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What Range of Costs Does ROS Navigation Support?

asked 2019-10-16 15:56:59 -0600

cmcheung gravatar image

I'm looking to make custom costmap2d layer, where each cell in the occupancy grid would be a range of values rather than a binary OBSTACLE/NO OBSTACLE. For instance, if the robot was trapped between cells with cost 20, and cells with cost 50, it would opt to travel over the lower cost area (20 in this case).

While I know that the occupancy grid can technically take a range of values from [0,100], the costmap2d page on ROS wiki seems to indicate what I want to do is not possible: http://wiki.ros.org/costmap_2d/

Occupied, Free, and Unknown Space While each cell in the costmap can have one of 255 different cost values (see the inflation section), the underlying structure that it uses is capable of representing only three. Specifically, each cell in this structure can be either free, occupied, or unknown. Each status has a special cost value assigned to it upon projection into the costmap. Columns that have a certain number of occupied cells (see mark_threshold parameter) are assigned a costmap_2d::LETHAL_OBSTACLE cost, columns that have a certain number of unknown cells (see unknown_threshold parameter) are assigned a costmap_2d::NO_INFORMATION cost, and other columns are assigned a costmap_2d::FREE_SPACE cost.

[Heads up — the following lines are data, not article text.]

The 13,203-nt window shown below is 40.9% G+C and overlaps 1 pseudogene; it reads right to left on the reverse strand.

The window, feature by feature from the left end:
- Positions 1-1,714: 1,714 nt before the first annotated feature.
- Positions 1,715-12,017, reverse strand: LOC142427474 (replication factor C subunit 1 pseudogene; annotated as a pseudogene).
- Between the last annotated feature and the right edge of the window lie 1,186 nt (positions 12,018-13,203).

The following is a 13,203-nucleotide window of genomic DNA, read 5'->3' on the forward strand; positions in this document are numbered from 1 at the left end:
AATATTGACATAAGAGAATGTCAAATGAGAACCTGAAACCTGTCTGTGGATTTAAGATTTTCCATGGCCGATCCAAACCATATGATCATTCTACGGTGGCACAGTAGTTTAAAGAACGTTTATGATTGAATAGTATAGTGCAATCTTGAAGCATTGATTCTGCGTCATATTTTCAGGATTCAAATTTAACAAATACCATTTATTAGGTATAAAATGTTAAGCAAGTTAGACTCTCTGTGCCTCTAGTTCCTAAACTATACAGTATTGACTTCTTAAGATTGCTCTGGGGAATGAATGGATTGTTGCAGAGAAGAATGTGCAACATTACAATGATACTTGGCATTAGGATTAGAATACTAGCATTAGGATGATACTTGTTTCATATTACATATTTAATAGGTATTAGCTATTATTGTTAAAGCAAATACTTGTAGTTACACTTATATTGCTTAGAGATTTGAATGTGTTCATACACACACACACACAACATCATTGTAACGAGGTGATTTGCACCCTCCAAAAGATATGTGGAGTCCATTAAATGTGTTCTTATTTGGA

Based on my reading of that, the costmap points essentially only has three states it can be in (Occupied, Free, or Unknown), and I can't assign an actual cost to bias the robot to go certain directions.

Is my reading of "only three states" correct? The original layered costmap paper from David Lu (http://wustl.probablydavid.com/public...) seems to indicate that there is a concept of adding non-lethal costs, and variable costs overall, but the wiki entry seems to contradict that.

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answered 2019-10-20 18:06:53 -0600

fergs gravatar image

The underlying Costmap2d (and associated layers) actually work on 8-bit values. if you look closely at the inflation layer, you'll see it sets a wide range of values - since you want to have a decreasing cost the farther away from an obstacle you are - so what you want to do is definitely possible.

The piece of text talking about only 3 levels, I think might actually refer specifically to the VoxelLayer - which does do some funky packing of the data in order to represent each vertical column of voxels in a single 32-bit word. I'm thinking that the documentation has been somewhat incorrectly refactored over time (the whole layer thing was added years after the original Costmap_2d was created).

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Thanks for the info!

cmcheung gravatar imagecmcheung ( 2019-10-25 09:35:36 -0600 )edit

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Asked: 2019-10-16 15:56:59 -0600

Seen: 33 times

Last updated: Oct 20